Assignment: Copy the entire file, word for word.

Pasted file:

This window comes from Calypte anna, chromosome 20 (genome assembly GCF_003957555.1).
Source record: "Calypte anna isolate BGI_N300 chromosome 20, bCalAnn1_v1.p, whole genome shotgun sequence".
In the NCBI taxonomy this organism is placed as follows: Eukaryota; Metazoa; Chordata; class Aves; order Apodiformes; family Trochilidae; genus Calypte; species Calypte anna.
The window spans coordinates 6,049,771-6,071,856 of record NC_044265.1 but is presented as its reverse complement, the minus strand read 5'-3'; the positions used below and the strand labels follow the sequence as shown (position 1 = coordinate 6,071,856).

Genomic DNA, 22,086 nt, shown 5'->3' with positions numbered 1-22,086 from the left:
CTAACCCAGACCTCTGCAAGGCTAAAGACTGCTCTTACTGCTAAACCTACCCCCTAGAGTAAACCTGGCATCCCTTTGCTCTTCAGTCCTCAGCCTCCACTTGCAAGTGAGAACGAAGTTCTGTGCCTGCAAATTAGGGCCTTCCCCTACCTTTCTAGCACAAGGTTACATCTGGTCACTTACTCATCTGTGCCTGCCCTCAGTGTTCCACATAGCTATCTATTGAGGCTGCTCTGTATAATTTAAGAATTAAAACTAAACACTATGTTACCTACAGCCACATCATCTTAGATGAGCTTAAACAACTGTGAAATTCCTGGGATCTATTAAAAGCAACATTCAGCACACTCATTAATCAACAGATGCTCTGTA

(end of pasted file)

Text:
This window comes from Calypte anna, chromosome 20 (genome assembly GCF_003957555.1).
Source record: "Calypte anna isolate BGI_N300 chromosome 20, bCalAnn1_v1.p, whole genome shotgun sequence".
In the NCBI taxonomy this organism is placed as follows: Eukaryota; Metazoa; Chordata; class Aves; order Apodiformes; family Trochilidae; genus Calypte; species Calypte anna.
The window spans coordinates 6,049,771-6,071,856 of record NC_044265.1 but is presented as its reverse complement, the minus strand read 5'-3'; the positions used below and the strand labels follow the sequence as shown (position 1 = coordinate 6,071,856).

Genomic DNA, 22,086 nt, shown 5'->3' with positions numbered 1-22,086 from the left:
CTAACCCAGACCTCTGCAAGGCTAAAGACTGCTCTTACTGCTAAACCTACCCCCTAGAGTAAACCTGGCATCCCTTTGCTCTTCAGTCCTCAGCCTCCACTTGCAAGTGAGAACGAAGTTCTGTGCCTGCAAATTAGGGCCTTCCCCTACCTTTCTAGCACAAGGTTACATCTGGTCACTTACTCATCTGTGCCTGCCCTCAGTGTTCCACATAGCTATCTATTGAGGCTGCTCTGTATAATTTAAGAATTAAAACTAAACACTATGTTACCTACAGCCACATCATCTTAGATGAGCTTAAACAACTGTGAAATTCCTGGGATCTATTAAAAGCAACATTCAGCACACTCATTAATCAACAGATGCTCTGTA